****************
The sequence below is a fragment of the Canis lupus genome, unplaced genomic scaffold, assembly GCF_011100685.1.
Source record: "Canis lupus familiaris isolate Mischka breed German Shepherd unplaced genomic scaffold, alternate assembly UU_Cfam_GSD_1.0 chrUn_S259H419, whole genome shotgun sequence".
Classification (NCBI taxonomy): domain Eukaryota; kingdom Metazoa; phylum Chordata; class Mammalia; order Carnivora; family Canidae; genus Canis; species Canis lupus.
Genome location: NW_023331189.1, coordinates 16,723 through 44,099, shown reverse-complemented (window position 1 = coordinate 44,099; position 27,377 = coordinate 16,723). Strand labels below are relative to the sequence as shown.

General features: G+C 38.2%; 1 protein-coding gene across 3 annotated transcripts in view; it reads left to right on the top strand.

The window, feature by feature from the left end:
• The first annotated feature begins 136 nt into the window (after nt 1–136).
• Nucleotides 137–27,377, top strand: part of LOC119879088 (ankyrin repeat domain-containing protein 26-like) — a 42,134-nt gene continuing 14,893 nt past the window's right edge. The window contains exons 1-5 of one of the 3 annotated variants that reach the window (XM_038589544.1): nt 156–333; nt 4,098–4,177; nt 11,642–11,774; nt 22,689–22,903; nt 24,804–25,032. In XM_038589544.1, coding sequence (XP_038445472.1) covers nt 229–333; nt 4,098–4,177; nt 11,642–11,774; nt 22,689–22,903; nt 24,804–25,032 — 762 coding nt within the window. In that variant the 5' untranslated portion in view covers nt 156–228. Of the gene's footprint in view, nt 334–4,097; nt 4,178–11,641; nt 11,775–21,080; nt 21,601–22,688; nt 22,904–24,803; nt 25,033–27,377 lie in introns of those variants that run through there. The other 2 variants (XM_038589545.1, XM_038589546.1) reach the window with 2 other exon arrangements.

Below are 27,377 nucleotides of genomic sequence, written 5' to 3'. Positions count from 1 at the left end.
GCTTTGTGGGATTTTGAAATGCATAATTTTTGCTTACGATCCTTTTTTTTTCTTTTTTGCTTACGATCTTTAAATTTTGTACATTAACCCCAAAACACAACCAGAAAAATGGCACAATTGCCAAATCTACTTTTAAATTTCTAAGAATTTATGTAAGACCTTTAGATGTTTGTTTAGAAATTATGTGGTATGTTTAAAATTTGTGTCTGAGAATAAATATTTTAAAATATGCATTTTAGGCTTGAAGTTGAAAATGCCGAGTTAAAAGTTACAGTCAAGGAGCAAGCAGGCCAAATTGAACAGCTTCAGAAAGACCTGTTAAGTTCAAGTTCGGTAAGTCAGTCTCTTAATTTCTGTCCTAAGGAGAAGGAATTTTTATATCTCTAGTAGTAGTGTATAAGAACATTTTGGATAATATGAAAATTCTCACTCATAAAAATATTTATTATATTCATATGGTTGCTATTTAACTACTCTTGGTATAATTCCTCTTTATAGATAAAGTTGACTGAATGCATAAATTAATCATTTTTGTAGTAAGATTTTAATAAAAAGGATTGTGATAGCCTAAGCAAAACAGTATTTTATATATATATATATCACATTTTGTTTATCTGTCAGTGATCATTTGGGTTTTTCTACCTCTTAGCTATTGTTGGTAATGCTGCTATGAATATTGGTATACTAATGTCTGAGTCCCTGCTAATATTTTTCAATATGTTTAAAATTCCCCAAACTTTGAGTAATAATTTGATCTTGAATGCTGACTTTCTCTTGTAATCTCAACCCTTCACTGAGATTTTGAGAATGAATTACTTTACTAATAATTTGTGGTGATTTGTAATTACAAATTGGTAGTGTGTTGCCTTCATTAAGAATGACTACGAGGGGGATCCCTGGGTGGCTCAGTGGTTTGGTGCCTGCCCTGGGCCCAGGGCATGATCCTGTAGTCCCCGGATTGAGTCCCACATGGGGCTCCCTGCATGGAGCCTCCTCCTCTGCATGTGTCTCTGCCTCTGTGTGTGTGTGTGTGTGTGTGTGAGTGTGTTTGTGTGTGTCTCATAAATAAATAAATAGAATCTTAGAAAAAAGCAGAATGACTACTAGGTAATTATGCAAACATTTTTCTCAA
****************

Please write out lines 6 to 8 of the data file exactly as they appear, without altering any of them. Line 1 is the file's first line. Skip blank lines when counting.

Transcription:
The window, feature by feature from the left end:
• The first annotated feature begins 136 nt into the window (after nt 1–136).
• Nucleotides 137–27,377, top strand: part of LOC119879088 (ankyrin repeat domain-containing protein 26-like) — a 42,134-nt gene continuing 14,893 nt past the window's right edge. The window contains exons 1-5 of one of the 3 annotated variants that reach the window (XM_038589544.1): nt 156–333; nt 4,098–4,177; nt 11,642–11,774; nt 22,689–22,903; nt 24,804–25,032. In XM_038589544.1, coding sequence (XP_038445472.1) covers nt 229–333; nt 4,098–4,177; nt 11,642–11,774; nt 22,689–22,903; nt 24,804–25,032 — 762 coding nt within the window. In that variant the 5' untranslated portion in view covers nt 156–228. Of the gene's footprint in view, nt 334–4,097; nt 4,178–11,641; nt 11,775–21,080; nt 21,601–22,688; nt 22,904–24,803; nt 25,033–27,377 lie in introns of those variants that run through there. The other 2 variants (XM_038589545.1, XM_038589546.1) reach the window with 2 other exon arrangements.